Memphis City Council: Nathan Forrest’s Family Does Not Want Remains Exhumed Or Statue Removed, Mayor Claims Otherwise

Yesterday, the Inquisitr reported on the Memphis City Council wanting to remove the remains and statue of a Confederate lieutenant general, Nathan Forrest. Today, more information on the story is available. The Memphis City Council has voted unanimously to exhume the remains of Nathan Forrest and his wife, which have been interred underneath that statue memorializing Nathan Forrest, a statue that has stood since 1904. In order to complete the exhumation, the Memphis City Council needs a court order and permission from Nathan Forrest’s family.

A spokesperson for the Sons of Confederate Veterans, Lee Miller, speaking on behalf of people claiming to be descendants of Nathan Forrest, claims the family is not going to give their consent to remove the remains.

“The Forrest family is solidly opposed to digging up the graves and moving them any place. The statue just as well. They’re opposed to moving the statue too. This appears to me to be another knee jerk reaction to that anti-Confederate hysteria. Some people here are trying to get on the bandwagon in erasing Confederate history and it’s just wrong.”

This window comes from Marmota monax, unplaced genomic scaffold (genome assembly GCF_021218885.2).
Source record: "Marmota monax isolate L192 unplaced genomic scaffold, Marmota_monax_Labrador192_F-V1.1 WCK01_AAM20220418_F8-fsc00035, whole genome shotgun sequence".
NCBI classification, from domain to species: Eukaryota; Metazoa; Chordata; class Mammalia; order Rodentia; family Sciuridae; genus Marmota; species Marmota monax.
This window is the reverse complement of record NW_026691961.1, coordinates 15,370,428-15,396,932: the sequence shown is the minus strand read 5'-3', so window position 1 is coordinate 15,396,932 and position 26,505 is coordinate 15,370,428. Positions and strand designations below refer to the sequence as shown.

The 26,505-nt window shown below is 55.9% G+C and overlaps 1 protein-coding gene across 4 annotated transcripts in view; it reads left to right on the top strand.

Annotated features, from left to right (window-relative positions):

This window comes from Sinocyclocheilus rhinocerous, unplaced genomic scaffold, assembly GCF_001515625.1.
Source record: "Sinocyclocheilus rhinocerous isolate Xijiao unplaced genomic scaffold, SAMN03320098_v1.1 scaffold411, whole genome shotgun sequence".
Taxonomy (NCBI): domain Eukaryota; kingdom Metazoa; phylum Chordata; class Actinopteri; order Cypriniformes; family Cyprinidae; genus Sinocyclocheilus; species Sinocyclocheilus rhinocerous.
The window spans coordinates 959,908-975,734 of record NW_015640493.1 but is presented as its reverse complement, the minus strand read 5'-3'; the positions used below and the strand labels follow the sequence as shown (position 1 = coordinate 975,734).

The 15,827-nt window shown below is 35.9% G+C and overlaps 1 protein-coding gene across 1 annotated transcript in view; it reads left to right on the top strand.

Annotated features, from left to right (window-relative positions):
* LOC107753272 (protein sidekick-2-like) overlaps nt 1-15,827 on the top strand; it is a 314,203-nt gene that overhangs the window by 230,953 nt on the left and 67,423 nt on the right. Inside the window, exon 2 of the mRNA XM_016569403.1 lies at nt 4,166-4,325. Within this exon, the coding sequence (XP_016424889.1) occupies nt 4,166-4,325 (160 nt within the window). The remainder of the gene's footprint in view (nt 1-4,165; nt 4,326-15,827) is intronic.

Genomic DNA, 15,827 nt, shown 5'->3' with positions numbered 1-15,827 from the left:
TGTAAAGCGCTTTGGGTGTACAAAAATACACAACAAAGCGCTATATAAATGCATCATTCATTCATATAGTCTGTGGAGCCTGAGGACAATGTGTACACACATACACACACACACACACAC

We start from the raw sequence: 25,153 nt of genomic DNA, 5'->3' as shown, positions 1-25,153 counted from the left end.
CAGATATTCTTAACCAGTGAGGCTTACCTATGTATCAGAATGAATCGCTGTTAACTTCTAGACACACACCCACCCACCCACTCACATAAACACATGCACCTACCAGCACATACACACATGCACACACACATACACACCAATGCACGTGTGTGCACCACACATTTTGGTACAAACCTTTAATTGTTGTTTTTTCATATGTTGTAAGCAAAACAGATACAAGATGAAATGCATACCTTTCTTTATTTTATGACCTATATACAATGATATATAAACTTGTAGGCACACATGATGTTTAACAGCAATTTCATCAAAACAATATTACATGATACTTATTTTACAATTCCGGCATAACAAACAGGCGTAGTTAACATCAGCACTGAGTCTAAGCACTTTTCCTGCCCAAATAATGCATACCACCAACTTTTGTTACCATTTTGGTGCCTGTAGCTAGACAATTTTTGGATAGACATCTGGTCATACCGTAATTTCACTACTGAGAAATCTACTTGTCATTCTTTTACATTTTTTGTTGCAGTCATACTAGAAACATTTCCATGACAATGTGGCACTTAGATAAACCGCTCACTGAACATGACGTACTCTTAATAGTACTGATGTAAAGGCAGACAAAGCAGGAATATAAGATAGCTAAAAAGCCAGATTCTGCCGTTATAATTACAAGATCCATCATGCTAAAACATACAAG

The Sons of Confederate Veterans mission statement is to preserve the “history and legacy of these heroes, so future generations can understand the motives that animated the Southern Cause.”

Memphis mayor, A.C. Wharton Jr., says that Nathan Forrest never wanted to be buried where his remains currently are located. The mayor claims that the will of Nathan Forrest expressly states that Forrest wished for him and his wife to be buried at Elmwood Cemetery. Elmwood Cemetery was where the remains of Forrest and his wife were located until the remains were exhumed and placed with the Forrest statue in 1904. Caretakers at Elmwood Cemetery have stated on the record that they would take the remains back of Nathan Forrest and his wife, but they will not take the statue.

Memphis City Council member Myron Lowery understands that this process is going to take some time, and the times are changing.

“It is no longer politically correct to glorify someone who was a slave trader, someone who was a racist on public property. It was clearly after what happened in South Carolina. It was clearly after what happened in the state capital of Tennessee.”

Should the Memphis City Council allow Nathan Forrest and his wife to rest in peace? Share your thoughts in the comments.

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